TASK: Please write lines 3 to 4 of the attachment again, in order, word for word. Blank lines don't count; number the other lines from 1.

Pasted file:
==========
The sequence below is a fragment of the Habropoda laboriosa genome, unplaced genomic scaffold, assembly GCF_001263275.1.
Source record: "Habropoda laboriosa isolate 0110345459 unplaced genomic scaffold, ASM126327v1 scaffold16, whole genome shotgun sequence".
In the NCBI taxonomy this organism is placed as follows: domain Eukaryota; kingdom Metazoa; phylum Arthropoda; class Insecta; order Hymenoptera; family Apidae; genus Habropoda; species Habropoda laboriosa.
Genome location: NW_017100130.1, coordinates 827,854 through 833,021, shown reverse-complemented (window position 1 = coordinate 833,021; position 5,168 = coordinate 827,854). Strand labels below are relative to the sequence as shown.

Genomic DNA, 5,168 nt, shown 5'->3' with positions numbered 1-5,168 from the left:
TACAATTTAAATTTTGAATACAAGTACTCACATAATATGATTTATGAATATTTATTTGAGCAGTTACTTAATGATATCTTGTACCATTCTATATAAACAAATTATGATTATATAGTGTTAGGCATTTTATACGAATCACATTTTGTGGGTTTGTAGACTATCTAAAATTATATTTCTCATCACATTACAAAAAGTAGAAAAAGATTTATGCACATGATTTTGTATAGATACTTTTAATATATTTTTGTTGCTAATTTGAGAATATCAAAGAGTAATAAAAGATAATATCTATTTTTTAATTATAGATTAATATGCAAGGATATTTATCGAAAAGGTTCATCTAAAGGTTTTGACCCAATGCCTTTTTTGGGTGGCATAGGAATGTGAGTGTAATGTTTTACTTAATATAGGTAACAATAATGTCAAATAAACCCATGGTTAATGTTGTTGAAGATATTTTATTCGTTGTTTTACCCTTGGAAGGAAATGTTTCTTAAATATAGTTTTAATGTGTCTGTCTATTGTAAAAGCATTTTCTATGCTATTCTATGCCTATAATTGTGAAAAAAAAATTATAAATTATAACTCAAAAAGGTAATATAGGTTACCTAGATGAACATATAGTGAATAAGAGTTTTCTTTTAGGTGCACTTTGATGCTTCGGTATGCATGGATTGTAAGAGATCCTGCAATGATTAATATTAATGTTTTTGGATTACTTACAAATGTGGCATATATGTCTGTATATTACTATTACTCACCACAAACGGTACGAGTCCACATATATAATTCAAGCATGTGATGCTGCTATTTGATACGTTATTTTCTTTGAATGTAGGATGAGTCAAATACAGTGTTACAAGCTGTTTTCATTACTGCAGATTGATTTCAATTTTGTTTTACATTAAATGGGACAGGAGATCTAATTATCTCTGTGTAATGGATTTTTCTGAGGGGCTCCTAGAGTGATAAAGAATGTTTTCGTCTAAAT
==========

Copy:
In the NCBI taxonomy this organism is placed as follows: domain Eukaryota; kingdom Metazoa; phylum Arthropoda; class Insecta; order Hymenoptera; family Apidae; genus Habropoda; species Habropoda laboriosa.
Genome location: NW_017100130.1, coordinates 827,854 through 833,021, shown reverse-complemented (window position 1 = coordinate 833,021; position 5,168 = coordinate 827,854). Strand labels below are relative to the sequence as shown.